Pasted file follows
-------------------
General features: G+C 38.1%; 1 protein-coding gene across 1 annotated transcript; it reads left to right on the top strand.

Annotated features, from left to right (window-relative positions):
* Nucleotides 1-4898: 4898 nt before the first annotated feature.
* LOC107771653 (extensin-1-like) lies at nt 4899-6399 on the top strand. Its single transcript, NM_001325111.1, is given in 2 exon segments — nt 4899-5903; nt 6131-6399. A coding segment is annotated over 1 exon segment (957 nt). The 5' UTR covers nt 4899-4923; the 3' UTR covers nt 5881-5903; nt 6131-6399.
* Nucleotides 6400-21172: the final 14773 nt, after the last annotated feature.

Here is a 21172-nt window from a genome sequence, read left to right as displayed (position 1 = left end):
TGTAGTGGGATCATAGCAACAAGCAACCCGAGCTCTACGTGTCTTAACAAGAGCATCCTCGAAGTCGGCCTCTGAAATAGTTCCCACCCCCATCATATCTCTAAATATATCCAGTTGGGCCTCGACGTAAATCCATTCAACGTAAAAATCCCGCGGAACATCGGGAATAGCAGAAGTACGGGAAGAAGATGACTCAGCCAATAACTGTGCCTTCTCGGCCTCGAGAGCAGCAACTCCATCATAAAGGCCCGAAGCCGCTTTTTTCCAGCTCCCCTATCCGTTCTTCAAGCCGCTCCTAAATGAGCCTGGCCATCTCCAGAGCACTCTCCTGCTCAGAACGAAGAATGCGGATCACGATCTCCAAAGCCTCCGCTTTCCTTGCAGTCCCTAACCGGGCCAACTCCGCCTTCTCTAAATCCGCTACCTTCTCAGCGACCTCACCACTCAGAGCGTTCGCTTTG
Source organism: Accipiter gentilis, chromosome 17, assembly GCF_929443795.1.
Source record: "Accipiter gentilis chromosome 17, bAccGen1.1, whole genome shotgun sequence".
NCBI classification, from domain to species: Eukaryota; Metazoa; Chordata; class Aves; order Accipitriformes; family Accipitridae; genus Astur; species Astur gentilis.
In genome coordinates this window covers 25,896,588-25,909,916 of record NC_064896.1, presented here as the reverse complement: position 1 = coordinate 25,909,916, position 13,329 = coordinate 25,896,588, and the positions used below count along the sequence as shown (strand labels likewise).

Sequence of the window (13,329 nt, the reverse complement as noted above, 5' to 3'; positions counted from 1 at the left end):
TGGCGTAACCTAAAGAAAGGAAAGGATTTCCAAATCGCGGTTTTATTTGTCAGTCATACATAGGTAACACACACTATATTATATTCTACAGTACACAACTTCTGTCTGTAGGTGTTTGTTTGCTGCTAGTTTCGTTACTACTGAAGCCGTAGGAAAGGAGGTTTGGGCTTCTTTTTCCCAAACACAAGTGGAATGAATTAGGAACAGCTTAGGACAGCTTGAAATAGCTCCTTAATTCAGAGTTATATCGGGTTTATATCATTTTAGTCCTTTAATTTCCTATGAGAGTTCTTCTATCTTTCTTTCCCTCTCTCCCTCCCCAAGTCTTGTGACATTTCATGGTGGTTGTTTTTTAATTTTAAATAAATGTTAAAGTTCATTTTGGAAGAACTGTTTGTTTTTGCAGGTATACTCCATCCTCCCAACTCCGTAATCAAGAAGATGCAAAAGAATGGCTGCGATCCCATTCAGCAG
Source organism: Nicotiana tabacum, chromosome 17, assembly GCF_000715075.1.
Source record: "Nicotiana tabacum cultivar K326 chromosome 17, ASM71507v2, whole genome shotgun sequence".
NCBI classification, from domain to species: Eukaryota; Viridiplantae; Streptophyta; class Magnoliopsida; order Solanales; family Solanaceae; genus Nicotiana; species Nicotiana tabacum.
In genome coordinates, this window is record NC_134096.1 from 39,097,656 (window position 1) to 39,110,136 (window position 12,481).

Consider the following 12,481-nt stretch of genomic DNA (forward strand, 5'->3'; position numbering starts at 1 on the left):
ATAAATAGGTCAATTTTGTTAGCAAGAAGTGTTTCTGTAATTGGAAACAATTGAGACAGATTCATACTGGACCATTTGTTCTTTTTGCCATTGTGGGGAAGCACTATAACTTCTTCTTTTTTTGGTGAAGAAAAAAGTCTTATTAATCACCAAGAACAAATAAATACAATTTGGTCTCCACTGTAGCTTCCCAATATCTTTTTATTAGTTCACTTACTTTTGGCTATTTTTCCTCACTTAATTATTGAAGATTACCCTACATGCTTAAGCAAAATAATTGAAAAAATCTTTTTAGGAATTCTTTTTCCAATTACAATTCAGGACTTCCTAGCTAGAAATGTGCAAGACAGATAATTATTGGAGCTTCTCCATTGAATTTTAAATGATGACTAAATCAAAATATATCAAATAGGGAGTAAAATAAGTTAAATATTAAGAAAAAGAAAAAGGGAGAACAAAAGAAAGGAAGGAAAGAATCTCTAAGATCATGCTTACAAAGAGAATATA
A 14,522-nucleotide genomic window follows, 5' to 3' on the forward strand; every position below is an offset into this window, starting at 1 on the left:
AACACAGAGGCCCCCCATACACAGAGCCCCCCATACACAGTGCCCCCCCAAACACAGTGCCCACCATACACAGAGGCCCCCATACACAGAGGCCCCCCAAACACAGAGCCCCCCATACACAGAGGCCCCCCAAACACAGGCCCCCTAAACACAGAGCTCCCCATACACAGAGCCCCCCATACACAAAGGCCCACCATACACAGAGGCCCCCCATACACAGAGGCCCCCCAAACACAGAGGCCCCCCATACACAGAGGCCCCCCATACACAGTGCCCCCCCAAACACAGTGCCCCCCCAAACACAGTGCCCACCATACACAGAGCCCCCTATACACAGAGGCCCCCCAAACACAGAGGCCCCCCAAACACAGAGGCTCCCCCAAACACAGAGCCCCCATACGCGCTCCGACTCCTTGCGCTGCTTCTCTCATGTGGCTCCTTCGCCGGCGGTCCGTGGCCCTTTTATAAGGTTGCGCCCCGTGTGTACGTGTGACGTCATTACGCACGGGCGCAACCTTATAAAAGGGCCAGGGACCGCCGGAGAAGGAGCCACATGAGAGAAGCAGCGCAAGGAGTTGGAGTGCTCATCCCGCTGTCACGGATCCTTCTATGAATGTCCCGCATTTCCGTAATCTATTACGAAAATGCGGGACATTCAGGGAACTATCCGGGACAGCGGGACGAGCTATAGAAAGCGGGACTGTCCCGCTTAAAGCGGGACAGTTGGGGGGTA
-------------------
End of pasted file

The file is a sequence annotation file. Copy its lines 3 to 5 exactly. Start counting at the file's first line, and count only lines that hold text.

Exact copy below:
* Nucleotides 1-4898: 4898 nt before the first annotated feature.
* LOC107771653 (extensin-1-like) lies at nt 4899-6399 on the top strand. Its single transcript, NM_001325111.1, is given in 2 exon segments — nt 4899-5903; nt 6131-6399. A coding segment is annotated over 1 exon segment (957 nt). The 5' UTR covers nt 4899-4923; the 3' UTR covers nt 5881-5903; nt 6131-6399.
* Nucleotides 6400-21172: the final 14773 nt, after the last annotated feature.